By Mary Pat O’Gorman, MS, Consultant for Grant Writing & Fundraising

Warm weather, spring sunshine and the return of songbirds gives us all a little extra energy to take on tasks that we may have put off though the winter, i.e., Spring Cleaning!

As nonprofit professionals, we could approach spring cleaning from any number of angles and this month we would like to talk about a few things you can do to clean up your grant writing process, to save time and make your grant proposals more accurate, compelling and attractive. When a grant opportunity arises, do you find yourself spending hours looking for essential documents, up-to-date data and supplemental material?

Whether you write your own grant applications or use a contract grant writer, the easiest place to start is your storage system, setting up an organized filing system with all the items you need for grant applications. As a grant writer, when I think about what would make my job more efficient, my wish list would include a folder with the following:

1. Current strategic plan
2. Most Recent Annual Report
3. Two years of financial audits or 990s
4. IRS 501(c)(3) Determination Letter
5. Current organization budget
6. Current List of Board of Directors, with affiliations
7. Recent press/media coverage
8. Articles and current research that helps articulate the challenge addressed by your organization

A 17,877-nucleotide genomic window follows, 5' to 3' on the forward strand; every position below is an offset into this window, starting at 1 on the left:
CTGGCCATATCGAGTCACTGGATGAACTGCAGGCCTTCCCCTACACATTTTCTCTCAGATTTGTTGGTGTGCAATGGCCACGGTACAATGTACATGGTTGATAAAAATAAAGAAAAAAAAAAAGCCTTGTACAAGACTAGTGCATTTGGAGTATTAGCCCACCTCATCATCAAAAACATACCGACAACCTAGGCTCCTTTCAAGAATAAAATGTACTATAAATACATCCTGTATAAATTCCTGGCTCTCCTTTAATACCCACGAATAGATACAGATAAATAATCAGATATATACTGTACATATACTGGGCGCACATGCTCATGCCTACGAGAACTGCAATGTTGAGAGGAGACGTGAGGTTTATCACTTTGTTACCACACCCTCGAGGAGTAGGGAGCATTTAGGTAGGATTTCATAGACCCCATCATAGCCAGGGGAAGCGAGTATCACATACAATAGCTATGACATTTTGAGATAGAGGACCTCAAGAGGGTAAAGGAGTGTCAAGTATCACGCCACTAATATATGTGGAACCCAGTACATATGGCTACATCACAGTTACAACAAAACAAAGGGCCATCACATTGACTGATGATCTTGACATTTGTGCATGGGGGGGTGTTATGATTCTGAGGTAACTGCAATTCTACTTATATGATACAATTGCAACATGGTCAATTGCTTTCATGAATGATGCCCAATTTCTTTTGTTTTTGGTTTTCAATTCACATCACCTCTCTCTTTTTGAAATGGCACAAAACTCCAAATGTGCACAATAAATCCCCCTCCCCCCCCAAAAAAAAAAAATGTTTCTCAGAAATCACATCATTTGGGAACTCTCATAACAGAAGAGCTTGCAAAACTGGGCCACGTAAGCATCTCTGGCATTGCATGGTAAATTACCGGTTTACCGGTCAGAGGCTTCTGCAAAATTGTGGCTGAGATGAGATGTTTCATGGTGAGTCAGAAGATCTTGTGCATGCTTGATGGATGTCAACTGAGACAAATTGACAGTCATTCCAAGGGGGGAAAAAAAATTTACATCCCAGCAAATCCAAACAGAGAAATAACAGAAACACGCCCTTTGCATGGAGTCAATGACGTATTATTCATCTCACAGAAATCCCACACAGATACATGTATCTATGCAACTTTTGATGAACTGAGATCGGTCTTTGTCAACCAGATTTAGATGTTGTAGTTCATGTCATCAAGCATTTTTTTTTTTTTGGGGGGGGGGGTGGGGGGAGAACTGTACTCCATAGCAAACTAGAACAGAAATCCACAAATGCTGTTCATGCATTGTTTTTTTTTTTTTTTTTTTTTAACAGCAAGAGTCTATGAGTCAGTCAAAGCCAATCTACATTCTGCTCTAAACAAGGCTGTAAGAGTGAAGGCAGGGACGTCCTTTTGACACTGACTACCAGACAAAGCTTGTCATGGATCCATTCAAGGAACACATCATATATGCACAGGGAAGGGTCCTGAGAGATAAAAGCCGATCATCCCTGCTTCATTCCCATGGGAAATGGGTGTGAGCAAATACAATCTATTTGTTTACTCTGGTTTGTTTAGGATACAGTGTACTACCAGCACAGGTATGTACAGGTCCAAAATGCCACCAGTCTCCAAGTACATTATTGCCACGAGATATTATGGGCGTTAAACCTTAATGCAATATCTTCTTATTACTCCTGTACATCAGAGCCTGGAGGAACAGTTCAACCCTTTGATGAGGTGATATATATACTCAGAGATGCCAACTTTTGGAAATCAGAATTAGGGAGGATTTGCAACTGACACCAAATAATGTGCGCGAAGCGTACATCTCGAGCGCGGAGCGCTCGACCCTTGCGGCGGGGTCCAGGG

9. Recent Letters of Support or testimonials
10. Recent photos of your program in action

I work with an organization that keeps a spreadsheet with vital data points that can be used in grant proposals, such as the number and demographic breakdown of staff, board members and program participants; recent accomplishments for the organization overall and a breakdown for each program. They update the spreadsheet at least annually, and continuously where needed. This is an incredible time-saver as I start a new application. The above are just suggestions, but this folder could contain something different for each organization. Take some time this spring to think about what is most essential to communicate about your organization and where you could find it. If you don’t have formal letters of support or testimonials, maybe you have comments from one of your social media pages that could make your program come to life for a reader.

It is about organization and communication. You likely have everything you need to write a fantastic grant application to generate support for your organization. Over the next few weeks, take some time to find the items listed above, save them to one folder and keep them updated throughout the year. There are a lot of demands on your time in the nonprofit world and the ability to respond to opportunities quickly, with high quality data and compelling images, may be the difference that gets you the grant.